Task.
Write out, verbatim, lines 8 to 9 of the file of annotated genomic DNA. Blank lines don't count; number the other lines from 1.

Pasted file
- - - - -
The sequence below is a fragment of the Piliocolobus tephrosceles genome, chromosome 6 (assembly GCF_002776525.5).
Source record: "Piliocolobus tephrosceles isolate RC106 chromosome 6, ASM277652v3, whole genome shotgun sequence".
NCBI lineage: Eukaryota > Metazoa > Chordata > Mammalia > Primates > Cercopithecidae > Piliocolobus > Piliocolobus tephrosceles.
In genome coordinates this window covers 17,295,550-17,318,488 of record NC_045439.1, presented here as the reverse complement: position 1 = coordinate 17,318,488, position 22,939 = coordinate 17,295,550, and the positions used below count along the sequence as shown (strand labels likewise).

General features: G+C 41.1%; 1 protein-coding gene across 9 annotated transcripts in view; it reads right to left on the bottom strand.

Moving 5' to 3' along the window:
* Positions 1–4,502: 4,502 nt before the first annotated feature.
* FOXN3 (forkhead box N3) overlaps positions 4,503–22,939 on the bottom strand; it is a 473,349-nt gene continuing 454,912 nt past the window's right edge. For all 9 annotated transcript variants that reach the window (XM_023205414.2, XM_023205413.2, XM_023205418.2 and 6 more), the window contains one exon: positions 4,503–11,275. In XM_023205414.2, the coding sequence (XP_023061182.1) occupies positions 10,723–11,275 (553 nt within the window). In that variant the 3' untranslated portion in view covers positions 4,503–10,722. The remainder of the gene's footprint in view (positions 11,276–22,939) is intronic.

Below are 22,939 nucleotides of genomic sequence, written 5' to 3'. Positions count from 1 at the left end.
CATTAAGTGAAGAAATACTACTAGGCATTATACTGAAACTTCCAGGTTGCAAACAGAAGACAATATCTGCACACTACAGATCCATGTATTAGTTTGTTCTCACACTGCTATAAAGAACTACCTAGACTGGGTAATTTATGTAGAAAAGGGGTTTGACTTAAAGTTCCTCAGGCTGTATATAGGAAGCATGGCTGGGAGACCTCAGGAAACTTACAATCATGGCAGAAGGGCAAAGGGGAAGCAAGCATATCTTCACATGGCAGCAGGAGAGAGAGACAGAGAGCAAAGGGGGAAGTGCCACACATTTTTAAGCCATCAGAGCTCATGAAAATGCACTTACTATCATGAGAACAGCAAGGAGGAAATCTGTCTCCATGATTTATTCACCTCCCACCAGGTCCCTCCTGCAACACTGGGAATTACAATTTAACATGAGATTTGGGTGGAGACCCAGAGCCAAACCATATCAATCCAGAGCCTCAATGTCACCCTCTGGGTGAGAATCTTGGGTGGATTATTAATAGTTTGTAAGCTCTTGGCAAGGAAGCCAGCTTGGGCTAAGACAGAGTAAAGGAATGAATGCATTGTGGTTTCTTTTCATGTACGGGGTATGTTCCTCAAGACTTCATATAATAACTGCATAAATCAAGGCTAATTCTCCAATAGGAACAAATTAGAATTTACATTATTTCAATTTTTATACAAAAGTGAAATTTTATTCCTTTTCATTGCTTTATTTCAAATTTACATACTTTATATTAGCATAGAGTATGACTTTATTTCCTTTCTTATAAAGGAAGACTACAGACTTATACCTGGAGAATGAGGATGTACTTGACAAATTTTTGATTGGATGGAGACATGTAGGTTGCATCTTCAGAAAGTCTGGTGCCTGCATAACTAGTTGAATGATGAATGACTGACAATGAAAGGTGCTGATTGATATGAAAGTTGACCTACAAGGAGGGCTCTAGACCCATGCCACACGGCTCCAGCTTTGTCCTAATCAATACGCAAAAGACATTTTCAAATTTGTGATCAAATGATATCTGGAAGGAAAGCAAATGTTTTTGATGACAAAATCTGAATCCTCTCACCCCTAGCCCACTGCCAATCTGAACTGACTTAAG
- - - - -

* FOXN3 (forkhead box N3) overlaps positions 4,503–22,939 on the bottom strand; it is a 473,349-nt gene continuing 454,912 nt past the window's right edge. For all 9 annotated transcript variants that reach the window (XM_023205414.2, XM_023205413.2, XM_023205418.2 and 6 more), the window contains one exon: positions 4,503–11,275. In XM_023205414.2, the coding sequence (XP_023061182.1) occupies positions 10,723–11,275 (553 nt within the window). In that variant the 3' untranslated portion in view covers positions 4,503–10,722. The remainder of the gene's footprint in view (positions 11,276–22,939) is intronic.

Below are 22,939 nucleotides of genomic sequence, written 5' to 3'. Positions count from 1 at the left end.